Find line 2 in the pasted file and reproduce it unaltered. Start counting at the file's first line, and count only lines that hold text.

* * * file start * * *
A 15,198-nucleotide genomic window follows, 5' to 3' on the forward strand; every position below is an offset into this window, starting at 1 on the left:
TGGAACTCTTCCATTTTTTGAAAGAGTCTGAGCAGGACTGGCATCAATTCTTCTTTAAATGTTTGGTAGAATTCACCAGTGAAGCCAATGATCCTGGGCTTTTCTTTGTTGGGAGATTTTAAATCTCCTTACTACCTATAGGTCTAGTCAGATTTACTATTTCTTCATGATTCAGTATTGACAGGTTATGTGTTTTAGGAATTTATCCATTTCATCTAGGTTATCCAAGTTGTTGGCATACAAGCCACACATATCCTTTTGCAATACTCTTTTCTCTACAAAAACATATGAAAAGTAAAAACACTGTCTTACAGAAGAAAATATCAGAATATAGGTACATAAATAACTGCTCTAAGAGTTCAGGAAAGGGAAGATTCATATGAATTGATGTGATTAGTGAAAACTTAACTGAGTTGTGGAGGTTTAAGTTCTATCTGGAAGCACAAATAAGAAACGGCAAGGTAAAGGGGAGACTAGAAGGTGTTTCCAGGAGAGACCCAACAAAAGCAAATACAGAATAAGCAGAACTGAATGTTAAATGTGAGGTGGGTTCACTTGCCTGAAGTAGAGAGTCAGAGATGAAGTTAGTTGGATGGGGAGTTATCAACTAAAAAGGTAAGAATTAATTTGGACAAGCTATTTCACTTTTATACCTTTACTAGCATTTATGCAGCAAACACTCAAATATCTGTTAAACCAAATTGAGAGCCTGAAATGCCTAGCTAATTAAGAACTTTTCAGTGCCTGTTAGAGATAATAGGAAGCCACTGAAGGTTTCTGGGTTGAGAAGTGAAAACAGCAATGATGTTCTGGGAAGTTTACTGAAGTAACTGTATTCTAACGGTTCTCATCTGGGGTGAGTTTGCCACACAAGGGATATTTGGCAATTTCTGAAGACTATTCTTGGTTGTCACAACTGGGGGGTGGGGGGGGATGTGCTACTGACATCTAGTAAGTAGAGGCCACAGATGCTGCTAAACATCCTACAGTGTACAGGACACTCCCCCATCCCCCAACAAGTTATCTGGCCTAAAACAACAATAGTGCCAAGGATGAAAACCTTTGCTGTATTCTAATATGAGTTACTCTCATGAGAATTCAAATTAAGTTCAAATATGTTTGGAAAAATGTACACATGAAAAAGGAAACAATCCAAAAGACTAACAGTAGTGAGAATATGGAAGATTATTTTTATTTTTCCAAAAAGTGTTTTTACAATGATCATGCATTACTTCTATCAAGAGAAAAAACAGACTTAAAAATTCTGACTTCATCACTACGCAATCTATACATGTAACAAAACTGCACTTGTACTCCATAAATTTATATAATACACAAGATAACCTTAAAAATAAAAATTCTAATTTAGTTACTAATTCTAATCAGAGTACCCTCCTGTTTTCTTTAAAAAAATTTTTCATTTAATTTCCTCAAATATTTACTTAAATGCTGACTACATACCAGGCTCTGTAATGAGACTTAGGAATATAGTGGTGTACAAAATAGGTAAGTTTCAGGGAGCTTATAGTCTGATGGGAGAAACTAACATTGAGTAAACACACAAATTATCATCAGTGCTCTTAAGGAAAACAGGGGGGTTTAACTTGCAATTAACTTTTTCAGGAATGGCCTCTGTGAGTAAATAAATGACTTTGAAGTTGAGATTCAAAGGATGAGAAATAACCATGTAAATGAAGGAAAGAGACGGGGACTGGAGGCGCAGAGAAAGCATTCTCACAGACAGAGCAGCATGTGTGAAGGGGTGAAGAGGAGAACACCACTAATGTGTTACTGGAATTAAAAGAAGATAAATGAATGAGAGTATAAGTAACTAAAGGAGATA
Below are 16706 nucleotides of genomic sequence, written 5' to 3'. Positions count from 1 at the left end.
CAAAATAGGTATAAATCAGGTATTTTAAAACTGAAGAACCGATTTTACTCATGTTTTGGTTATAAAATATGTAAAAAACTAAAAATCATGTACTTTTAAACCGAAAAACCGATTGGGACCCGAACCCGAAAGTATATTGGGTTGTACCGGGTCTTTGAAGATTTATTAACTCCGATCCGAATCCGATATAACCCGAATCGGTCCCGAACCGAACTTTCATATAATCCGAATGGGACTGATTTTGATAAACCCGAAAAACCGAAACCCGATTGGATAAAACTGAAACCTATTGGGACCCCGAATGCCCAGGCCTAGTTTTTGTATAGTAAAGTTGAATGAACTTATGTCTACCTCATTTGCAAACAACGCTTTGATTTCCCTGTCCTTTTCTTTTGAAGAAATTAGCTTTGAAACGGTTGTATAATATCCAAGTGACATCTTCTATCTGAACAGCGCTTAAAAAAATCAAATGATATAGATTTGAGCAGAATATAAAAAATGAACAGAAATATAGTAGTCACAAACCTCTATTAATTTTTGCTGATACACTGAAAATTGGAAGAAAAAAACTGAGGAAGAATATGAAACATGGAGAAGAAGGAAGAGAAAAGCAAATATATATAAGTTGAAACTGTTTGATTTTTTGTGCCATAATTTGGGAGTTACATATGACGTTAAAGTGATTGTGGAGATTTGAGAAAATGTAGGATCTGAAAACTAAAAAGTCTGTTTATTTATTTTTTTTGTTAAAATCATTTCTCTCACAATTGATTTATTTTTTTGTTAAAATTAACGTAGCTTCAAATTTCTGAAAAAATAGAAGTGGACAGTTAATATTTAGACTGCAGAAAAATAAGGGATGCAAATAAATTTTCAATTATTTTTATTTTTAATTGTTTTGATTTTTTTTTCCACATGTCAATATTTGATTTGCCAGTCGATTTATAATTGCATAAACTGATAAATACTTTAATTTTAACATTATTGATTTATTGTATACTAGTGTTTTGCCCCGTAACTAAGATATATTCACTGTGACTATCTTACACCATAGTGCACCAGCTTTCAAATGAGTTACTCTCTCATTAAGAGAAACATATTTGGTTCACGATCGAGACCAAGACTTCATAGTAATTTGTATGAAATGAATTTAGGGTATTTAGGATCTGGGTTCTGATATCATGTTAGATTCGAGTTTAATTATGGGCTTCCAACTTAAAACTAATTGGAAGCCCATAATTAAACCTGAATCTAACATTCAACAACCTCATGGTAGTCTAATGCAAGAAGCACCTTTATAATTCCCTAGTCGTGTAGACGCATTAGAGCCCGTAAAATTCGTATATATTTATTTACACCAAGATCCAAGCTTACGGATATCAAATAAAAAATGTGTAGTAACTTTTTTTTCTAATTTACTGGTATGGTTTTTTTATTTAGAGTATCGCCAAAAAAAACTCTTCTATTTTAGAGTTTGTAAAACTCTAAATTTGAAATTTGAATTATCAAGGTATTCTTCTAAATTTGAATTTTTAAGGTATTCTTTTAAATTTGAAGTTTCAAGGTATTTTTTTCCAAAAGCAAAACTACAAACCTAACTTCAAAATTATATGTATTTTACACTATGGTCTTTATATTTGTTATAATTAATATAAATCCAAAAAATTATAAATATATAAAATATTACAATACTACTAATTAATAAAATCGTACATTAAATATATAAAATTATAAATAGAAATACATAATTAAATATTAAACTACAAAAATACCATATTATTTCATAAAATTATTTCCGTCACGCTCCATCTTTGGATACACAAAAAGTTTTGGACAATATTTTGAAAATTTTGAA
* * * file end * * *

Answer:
TGGAACTCTTCCATTTTTTGAAAGAGTCTGAGCAGGACTGGCATCAATTCTTCTTTAAATGTTTGGTAGAATTCACCAGTGAAGCCAATGATCCTGGGCTTTTCTTTGTTGGGAGATTTTAAATCTCCTTACTACCTATAGGTCTAGTCAGATTTACTATTTCTTCATGATTCAGTATTGACAGGTTATGTGTTTTAGGAATTTATCCATTTCATCTAGGTTATCCAAGTTGTTGGCATACAAGCCACACATATCCTTTTGCAATACTCTTTTCTCTACAAAAACATATGAAAAGTAAAAACACTGTCTTACAGAAGAAAATATCAGAATATAGGTACATAAATAACTGCTCTAAGAGTTCAGGAAAGGGAAGATTCATATGAATTGATGTGATTAGTGAAAACTTAACTGAGTTGTGGAGGTTTAAGTTCTATCTGGAAGCACAAATAAGAAACGGCAAGGTAAAGGGGAGACTAGAAGGTGTTTCCAGGAGAGACCCAACAAAAGCAAATACAGAATAAGCAGAACTGAATGTTAAATGTGAGGTGGGTTCACTTGCCTGAAGTAGAGAGTCAGAGATGAAGTTAGTTGGATGGGGAGTTATCAACTAAAAAGGTAAGAATTAATTTGGACAAGCTATTTCACTTTTATACCTTTACTAGCATTTATGCAGCAAACACTCAAATATCTGTTAAACCAAATTGAGAGCCTGAAATGCCTAGCTAATTAAGAACTTTTCAGTGCCTGTTAGAGATAATAGGAAGCCACTGAAGGTTTCTGGGTTGAGAAGTGAAAACAGCAATGATGTTCTGGGAAGTTTACTGAAGTAACTGTATTCTAACGGTTCTCATCTGGGGTGAGTTTGCCACACAAGGGATATTTGGCAATTTCTGAAGACTATTCTTGGTTGTCACAACTGGGGGGTGGGGGGGGATGTGCTACTGACATCTAGTAAGTAGAGGCCACAGATGCTGCTAAACATCCTACAGTGTACAGGACACTCCCCCATCCCCCAACAAGTTATCTGGCCTAAAACAACAATAGTGCCAAGGATGAAAACCTTTGCTGTATTCTAATATGAGTTACTCTCATGAGAATTCAAATTAAGTTCAAATATGTTTGGAAAAATGTACACATGAAAAAGGAAACAATCCAAAAGACTAACAGTAGTGAGAATATGGAAGATTATTTTTATTTTTCCAAAAAGTGTTTTTACAATGATCATGCATTACTTCTATCAAGAGAAAAAACAGACTTAAAAATTCTGACTTCATCACTACGCAATCTATACATGTAACAAAACTGCACTTGTACTCCATAAATTTATATAATACACAAGATAACCTTAAAAATAAAAATTCTAATTTAGTTACTAATTCTAATCAGAGTACCCTCCTGTTTTCTTTAAAAAAATTTTTCATTTAATTTCCTCAAATATTTACTTAAATGCTGACTACATACCAGGCTCTGTAATGAGACTTAGGAATATAGTGGTGTACAAAATAGGTAAGTTTCAGGGAGCTTATAGTCTGATGGGAGAAACTAACATTGAGTAAACACACAAATTATCATCAGTGCTCTTAAGGAAAACAGGGGGGTTTAACTTGCAATTAACTTTTTCAGGAATGGCCTCTGTGAGTAAATAAATGACTTTGAAGTTGAGATTCAAAGGATGAGAAATAACCATGTAAATGAAGGAAAGAGACGGGGACTGGAGGCGCAGAGAAAGCATTCTCACAGACAGAGCAGCATGTGTGAAGGGGTGAAGAGGAGAACACCACTAATGTGTTACTGGAATTAAAAGAAGATAAATGAATGAGAGTATAAGTAACTAAAGGAGATA